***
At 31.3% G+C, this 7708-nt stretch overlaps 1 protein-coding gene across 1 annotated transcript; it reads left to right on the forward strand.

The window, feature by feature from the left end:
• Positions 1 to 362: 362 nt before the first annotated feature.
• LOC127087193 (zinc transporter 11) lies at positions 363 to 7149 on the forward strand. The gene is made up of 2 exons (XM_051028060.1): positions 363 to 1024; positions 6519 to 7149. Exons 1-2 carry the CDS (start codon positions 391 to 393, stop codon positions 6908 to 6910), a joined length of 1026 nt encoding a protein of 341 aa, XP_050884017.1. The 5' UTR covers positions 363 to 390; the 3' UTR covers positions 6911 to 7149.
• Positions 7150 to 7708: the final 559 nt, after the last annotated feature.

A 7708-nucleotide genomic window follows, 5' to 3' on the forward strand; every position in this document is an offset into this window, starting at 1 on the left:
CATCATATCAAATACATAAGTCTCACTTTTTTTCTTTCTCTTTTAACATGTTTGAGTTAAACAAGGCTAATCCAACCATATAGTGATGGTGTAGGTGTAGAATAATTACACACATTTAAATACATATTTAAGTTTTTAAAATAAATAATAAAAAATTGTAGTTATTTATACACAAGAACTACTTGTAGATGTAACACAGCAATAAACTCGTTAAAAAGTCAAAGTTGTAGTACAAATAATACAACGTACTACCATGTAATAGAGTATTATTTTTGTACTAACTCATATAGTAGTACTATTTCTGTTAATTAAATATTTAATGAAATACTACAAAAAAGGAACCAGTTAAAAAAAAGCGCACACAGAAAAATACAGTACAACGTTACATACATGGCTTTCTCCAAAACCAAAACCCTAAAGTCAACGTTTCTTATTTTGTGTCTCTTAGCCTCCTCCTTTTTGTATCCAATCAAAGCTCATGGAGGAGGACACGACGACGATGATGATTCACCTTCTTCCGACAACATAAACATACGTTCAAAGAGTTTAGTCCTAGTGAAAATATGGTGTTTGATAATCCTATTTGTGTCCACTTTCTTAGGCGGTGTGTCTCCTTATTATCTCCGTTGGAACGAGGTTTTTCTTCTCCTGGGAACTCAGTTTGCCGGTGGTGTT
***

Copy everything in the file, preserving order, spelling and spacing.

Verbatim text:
At 31.3% G+C, this 7708-nt stretch overlaps 1 protein-coding gene across 1 annotated transcript; it reads left to right on the forward strand.

The window, feature by feature from the left end:
• Positions 1 to 362: 362 nt before the first annotated feature.
• LOC127087193 (zinc transporter 11) lies at positions 363 to 7149 on the forward strand. The gene is made up of 2 exons (XM_051028060.1): positions 363 to 1024; positions 6519 to 7149. Exons 1-2 carry the CDS (start codon positions 391 to 393, stop codon positions 6908 to 6910), a joined length of 1026 nt encoding a protein of 341 aa, XP_050884017.1. The 5' UTR covers positions 363 to 390; the 3' UTR covers positions 6911 to 7149.
• Positions 7150 to 7708: the final 559 nt, after the last annotated feature.

A 7708-nucleotide genomic window follows, 5' to 3' on the forward strand; every position in this document is an offset into this window, starting at 1 on the left:
CATCATATCAAATACATAAGTCTCACTTTTTTTCTTTCTCTTTTAACATGTTTGAGTTAAACAAGGCTAATCCAACCATATAGTGATGGTGTAGGTGTAGAATAATTACACACATTTAAATACATATTTAAGTTTTTAAAATAAATAATAAAAAATTGTAGTTATTTATACACAAGAACTACTTGTAGATGTAACACAGCAATAAACTCGTTAAAAAGTCAAAGTTGTAGTACAAATAATACAACGTACTACCATGTAATAGAGTATTATTTTTGTACTAACTCATATAGTAGTACTATTTCTGTTAATTAAATATTTAATGAAATACTACAAAAAAGGAACCAGTTAAAAAAAAGCGCACACAGAAAAATACAGTACAACGTTACATACATGGCTTTCTCCAAAACCAAAACCCTAAAGTCAACGTTTCTTATTTTGTGTCTCTTAGCCTCCTCCTTTTTGTATCCAATCAAAGCTCATGGAGGAGGACACGACGACGATGATGATTCACCTTCTTCCGACAACATAAACATACGTTCAAAGAGTTTAGTCCTAGTGAAAATATGGTGTTTGATAATCCTATTTGTGTCCACTTTCTTAGGCGGTGTGTCTCCTTATTATCTCCGTTGGAACGAGGTTTTTCTTCTCCTGGGAACTCAGTTTGCCGGTGGTGTT